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Toasting Morgan Freeman

A pictorial celebration of the actor's life

  • Robert Trachtenberg

    A Pictorial Toast to Morgan Freeman

    Morgan Freeman, 2017’s Movies for Grownups Career Achievement Award honoree, takes us back to his journey from being a U.S. air force officer in the mid-1960s to becoming one of America’s most celebrated actors.

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  • Courtesy of Morgan Freeman

    Radio Flyer

    I went into the Air Force with the idea of being a fighter pilot, but they made me a radar mechanic. I’m about as mechanical as a doorknob, and my test scores qualified me to be an electronic countermeasures operator, but they weren’t having that. As I understand it, General Curtis LeMay didn’t want anybody black in there. Eventually, I decided my attraction to being a fighter pilot was all movie stuff, so I said: “Never mind.”

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  • Courtesy of Morgan Freeman

    On Point, 1962

    I came out to Los Angeles and started taking classes at L.A. City College. A teacher said, “You move very well, so you should really study dance because actors who sing and dance are what they call triple threats.” This was 1962, and I danced until about 1967. I was in a production of West Side Story. I danced at the 1964 World’s Fair. With dance, you have to be all in. On The Electric Company, in the mid-1970s, they wanted me to do some ballet move, and I almost wrecked myself. You can’t just throw your legs up in the air.

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  • Courtesy of Morgan Freeman

    Smooth Mover, 1964

    Oh, this is Mr. Cool. Taken while I was on tour with The Royal Hunt of the Sun. That was the way I dressed on tour. And I was a smoker. Was I a lady-killer in those days? Big time. Big time. Tall and good looking, that was my secret. We went to 14 cities. A lot of the places were colleges, so it was a feeding ground. But then the show ended, and there was no work. The magic wore off. I got a job at Nedick’s, which was like McDonald’s before McDonald’s caught on. The lady-killer? He started selling hot dogs.

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  • Bettmann Archive/Getty Images

    Counting the Hours, 1971

    I did more than 700 episodes of The Electric Company over five years. This was Season 1, because Bill Cosby did only the first season, and, yeah, I was as shocked as everyone by the recent news about him. We all got along great, but by the third year, I began to hate myself for not having the gumption to quit. I was on my way to becoming Captain Kangaroo. No, no, no. I’d come home and my wife would hand me a glass full of scotch and water. One day, she said, “You need to quit this. Have you ever tried marijuana?” From there, it was a gradual but definite weaning from alcohol to Mary Jane.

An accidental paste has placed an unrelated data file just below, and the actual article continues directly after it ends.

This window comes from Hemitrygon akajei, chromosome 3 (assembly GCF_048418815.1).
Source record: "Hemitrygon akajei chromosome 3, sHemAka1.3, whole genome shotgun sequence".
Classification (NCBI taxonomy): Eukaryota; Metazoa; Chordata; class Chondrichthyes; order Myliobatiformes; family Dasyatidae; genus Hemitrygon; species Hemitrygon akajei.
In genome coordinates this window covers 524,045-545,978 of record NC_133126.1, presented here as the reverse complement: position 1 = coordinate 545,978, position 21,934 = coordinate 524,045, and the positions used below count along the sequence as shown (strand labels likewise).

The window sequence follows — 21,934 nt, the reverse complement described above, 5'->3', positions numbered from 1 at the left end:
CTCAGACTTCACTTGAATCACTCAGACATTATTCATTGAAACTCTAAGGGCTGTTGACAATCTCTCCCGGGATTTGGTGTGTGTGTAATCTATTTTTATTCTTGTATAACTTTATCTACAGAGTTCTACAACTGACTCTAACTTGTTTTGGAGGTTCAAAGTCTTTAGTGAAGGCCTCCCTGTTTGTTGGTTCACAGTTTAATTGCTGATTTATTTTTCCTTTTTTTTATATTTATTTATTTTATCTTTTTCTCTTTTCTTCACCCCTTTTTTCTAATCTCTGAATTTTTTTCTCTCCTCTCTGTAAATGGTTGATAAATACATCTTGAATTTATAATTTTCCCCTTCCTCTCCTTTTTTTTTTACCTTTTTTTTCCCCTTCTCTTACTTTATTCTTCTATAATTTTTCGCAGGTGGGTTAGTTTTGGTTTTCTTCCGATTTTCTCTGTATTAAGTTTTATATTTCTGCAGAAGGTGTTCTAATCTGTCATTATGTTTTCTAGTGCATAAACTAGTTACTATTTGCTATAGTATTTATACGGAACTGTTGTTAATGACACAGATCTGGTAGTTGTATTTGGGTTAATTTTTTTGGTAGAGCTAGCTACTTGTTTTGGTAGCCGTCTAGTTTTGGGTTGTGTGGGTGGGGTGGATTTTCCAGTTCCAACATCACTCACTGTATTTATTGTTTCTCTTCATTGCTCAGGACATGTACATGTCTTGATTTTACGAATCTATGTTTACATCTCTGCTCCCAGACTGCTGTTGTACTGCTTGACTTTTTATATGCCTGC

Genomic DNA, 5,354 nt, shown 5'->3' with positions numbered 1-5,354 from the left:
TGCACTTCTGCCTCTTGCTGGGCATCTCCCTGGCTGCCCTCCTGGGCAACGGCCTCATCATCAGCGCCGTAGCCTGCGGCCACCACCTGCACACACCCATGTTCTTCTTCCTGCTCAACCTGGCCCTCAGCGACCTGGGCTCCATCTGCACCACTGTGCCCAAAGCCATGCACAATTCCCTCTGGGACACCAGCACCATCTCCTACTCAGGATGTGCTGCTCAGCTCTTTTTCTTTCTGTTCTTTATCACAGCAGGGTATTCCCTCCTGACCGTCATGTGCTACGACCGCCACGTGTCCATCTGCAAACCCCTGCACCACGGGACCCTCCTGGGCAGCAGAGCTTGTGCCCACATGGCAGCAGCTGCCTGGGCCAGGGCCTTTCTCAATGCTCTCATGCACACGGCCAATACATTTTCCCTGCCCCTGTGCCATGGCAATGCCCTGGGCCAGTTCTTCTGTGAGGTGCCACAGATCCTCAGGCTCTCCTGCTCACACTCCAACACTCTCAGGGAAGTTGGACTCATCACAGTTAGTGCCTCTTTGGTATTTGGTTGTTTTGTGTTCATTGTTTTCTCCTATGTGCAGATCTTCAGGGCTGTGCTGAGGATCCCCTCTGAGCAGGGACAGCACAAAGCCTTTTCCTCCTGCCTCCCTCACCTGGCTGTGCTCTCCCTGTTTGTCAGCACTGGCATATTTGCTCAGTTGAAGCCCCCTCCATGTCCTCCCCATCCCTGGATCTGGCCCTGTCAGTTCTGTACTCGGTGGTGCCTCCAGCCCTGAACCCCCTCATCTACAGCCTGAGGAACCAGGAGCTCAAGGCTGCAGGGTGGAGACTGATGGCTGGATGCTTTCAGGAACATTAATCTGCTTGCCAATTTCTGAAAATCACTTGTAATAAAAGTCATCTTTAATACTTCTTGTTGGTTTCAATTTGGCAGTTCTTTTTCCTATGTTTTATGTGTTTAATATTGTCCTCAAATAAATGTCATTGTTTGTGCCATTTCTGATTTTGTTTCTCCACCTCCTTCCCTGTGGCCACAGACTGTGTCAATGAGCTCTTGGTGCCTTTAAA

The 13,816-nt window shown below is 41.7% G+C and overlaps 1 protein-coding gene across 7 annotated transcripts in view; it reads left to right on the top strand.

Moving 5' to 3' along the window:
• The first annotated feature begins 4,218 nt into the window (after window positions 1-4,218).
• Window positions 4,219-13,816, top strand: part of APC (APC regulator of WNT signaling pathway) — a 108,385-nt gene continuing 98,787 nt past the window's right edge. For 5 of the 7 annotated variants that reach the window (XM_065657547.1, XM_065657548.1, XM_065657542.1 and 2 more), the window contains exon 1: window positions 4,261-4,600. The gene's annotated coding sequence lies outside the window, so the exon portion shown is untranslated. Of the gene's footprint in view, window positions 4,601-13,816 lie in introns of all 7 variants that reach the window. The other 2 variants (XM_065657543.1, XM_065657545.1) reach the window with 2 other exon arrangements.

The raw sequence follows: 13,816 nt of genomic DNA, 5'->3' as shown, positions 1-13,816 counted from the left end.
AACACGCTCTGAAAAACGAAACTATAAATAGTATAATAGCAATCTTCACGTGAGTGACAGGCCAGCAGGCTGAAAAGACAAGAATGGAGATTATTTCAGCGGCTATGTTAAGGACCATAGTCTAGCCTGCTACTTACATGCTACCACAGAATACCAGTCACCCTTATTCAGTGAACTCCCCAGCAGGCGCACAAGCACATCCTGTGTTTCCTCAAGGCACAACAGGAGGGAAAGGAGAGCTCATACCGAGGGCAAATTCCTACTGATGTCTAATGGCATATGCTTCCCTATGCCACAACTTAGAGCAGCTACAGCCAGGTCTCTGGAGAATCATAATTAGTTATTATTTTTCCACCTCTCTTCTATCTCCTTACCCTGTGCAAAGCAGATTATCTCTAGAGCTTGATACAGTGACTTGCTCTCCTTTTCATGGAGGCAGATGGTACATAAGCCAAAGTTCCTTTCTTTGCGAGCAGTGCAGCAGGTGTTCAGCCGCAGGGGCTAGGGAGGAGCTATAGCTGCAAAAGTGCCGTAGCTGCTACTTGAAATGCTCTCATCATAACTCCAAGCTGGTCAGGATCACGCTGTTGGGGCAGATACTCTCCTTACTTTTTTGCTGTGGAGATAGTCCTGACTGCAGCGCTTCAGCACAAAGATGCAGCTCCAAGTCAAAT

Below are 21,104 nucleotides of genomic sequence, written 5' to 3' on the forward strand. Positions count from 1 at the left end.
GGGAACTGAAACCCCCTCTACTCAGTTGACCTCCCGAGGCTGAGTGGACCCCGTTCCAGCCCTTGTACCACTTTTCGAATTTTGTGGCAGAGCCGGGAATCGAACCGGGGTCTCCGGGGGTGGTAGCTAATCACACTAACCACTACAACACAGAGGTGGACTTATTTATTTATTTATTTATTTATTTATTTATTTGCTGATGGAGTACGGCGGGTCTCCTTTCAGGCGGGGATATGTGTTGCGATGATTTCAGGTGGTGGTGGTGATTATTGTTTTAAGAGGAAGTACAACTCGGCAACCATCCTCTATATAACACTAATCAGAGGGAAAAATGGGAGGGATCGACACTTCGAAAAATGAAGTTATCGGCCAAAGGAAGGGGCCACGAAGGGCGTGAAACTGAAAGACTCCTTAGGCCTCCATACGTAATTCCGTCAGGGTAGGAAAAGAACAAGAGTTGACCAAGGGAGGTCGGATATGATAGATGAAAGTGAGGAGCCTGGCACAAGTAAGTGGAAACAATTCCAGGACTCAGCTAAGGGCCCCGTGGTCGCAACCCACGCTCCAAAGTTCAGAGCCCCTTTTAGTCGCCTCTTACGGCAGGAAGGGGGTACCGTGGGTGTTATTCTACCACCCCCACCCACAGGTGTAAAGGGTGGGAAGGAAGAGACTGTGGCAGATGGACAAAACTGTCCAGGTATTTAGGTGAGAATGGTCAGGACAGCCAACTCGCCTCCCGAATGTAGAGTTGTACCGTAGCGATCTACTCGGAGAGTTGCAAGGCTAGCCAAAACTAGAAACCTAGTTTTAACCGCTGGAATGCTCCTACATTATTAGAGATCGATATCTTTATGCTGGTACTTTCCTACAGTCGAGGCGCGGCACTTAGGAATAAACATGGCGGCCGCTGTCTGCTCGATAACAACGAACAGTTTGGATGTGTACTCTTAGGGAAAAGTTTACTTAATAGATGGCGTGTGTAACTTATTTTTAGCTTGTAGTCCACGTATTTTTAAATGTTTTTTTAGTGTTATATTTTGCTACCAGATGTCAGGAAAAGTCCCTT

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  • Jack Mitchell/Getty Images

    Exit to Stardom, 1987

    I’m 50 years old, playing off-Broadway opposite the incredible Dana Ivey. Driving Miss Daisy changed everything. We heard Warner Bros. was making the movie, but they never hire New York actors. When the movie’s director, Bruce Beresford, came backstage, I said, “So, do I get the job?” He said, “You’re kinda young.” He wanted Sidney Poitier. But when they went to Sidney, Sidney said, “Go with the kid.”

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  • Tom Gates/Getty Images

    And That’s the Way It Is, 1988

    This was at Sardi’s in New York. That’s Walter Cronkite on the left. The guy with the beard is director James Brooks. There’s Jack, of course. I believe that we first met that night. I told him how much I really enjoyed his work, going all the way back to Five Easy Pieces. He said we should do something together. Years later, Rob Reiner called me and said, “I’d love for you to do The Bucket List.” I said, “Fine, but only if Jack Nicholson will do it with me.” We called Jack. Jack said yeah, and that was that. 

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  • Courtesy of Morgan Freeman

    Dear Mama, 1992

    That’s my little, short mom — Mayme Edna. What do you say about Mama? Mama was born in Itta Bena, Miss. She had four boys and one girl. Mama was a rolling stone. She liked to go. She had a very strong moral streak: “Do unto others as you would have them do unto you.” I’m a mama’s boy, but I got in trouble with her a lot, usually for doing something neglectful. I remember we were living close to the bone in this Chicago tenement, and she made banana pudding. I lit the oven and never took the pie out. Let’s just say I can still hear her hollering. 

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  • Paramount/Courtesy Everett Collection

    POTUS Power, 1998

    Oh, yeah. Deep Impact. Some people thought Hollywood wasn’t ready for a black president, but I didn’t consider it. I’m not a professional black actor; I’m a professional actor. I can remember only once in the movies playing black, and that was Driving Miss Daisy. As for politics today, I supported Hillary in the election, and now it feels like we are jumping off a cliff. We just have to find out how we land. I’m not scared, though. I’m holding out hope that Donald Trump has to be a good president. He can’t not be. What I see is a guy who will not lose.